Former Test cricketer and current Channel Nine commentator Ian Healy smashes a drive over the fairway bunker at the par-four 10th at The Lakes, and up near the green. Healy is playing with Tom Watson, bona fide legend of the game, who has popped a safe long iron shot into the fairway.
This is pro-am day at the Emirates Australian Open, a day when the hackers (not to mention decent players like Healy) get to mix it with the professionals. Everyone’s even, well up to a point.
The pro-am is a competition, with one pro in each group of four. It’s a team event, with the pro meant to provide the stability and the solid pars and the occasional birdie, and the amateurs supposed to make a few fluky shots.
But it does not always work out like this. Adam Scott, the top-ranked Australian, dunked two tee shots into the water at the par-five 11th hole today.
He then dropped twice at the point of entry, aimed at the green 200 metres or so away, and dunked another two in the drink. Scott, playing with three executives from the tournament sponsor Emirates, ended up holding the flag on the green for his playing partners.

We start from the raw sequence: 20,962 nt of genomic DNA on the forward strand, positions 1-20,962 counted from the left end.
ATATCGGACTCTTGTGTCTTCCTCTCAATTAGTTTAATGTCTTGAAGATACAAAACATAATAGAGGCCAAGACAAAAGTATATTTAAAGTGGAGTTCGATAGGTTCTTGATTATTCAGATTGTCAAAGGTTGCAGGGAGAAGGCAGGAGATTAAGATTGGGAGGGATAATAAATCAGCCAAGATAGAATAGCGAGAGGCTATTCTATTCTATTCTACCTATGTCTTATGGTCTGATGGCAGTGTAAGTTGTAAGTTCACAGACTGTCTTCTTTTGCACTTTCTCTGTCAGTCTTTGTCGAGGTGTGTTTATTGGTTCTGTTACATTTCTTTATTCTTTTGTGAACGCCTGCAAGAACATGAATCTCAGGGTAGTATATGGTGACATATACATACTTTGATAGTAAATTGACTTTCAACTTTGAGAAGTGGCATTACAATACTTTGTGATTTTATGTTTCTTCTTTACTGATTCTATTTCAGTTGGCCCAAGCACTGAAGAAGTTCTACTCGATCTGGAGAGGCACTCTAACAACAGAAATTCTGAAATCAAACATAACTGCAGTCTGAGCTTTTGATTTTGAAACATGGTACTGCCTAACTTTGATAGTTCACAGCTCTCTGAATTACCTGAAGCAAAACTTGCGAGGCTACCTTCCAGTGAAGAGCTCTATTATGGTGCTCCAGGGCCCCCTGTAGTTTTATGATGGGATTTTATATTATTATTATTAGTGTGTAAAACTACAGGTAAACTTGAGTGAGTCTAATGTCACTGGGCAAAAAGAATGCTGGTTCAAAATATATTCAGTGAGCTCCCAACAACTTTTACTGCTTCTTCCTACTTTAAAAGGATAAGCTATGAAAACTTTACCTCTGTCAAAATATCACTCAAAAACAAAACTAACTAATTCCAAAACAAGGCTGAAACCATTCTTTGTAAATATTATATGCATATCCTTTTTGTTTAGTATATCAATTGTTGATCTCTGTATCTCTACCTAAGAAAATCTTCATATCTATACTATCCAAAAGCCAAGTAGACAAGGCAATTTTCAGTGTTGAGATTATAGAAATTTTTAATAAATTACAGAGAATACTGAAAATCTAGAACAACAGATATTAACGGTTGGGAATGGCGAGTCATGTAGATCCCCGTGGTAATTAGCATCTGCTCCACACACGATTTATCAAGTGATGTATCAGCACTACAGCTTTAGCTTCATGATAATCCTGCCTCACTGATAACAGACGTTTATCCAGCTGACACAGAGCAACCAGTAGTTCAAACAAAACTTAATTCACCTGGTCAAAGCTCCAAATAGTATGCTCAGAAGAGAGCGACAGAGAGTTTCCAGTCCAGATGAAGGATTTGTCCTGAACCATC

Pro-am day is very egalitarian like that. Amateurs have been known to outplay the pro, though rarely. They have also been known to spray a few golf balls around at awkward angles, and it can be dangerous at times. Still, invitations are keenly sought after.
It also generally includes a few celebrities and stars from other sports. Sydney Swans’ premiership hero Nick Malceski was out on the course today, along with Healy.
There was a morning and an afternoon competition yesterday, and the winds were up. The par-four 1st hole, which requires a water carry, was playing brutishly hard back into the 40 to 50 km/h breeze.
Today’s morning pro-am was won by The Star team of Craig Parry, Henry Sayers, Ahn Minh Mai and Jin Liew with a net 62, on countback from the Emirates team of Adam Scott, Matthew Hickey, Paul Christie and Bede Hendren.
Joel Monahan of the Coca-Cola team hit the longest drive for an 18-plus handicapper, and Craig Garvin from Golf Australia recorded the longest for a 1-17 handicapper.
A team led by recently-elevated PGA Tour player Steven Bowditch won the afternoon pro-am. Bowditch was joined by Kevin Chandler, Michael Joseph and Ian Dickings.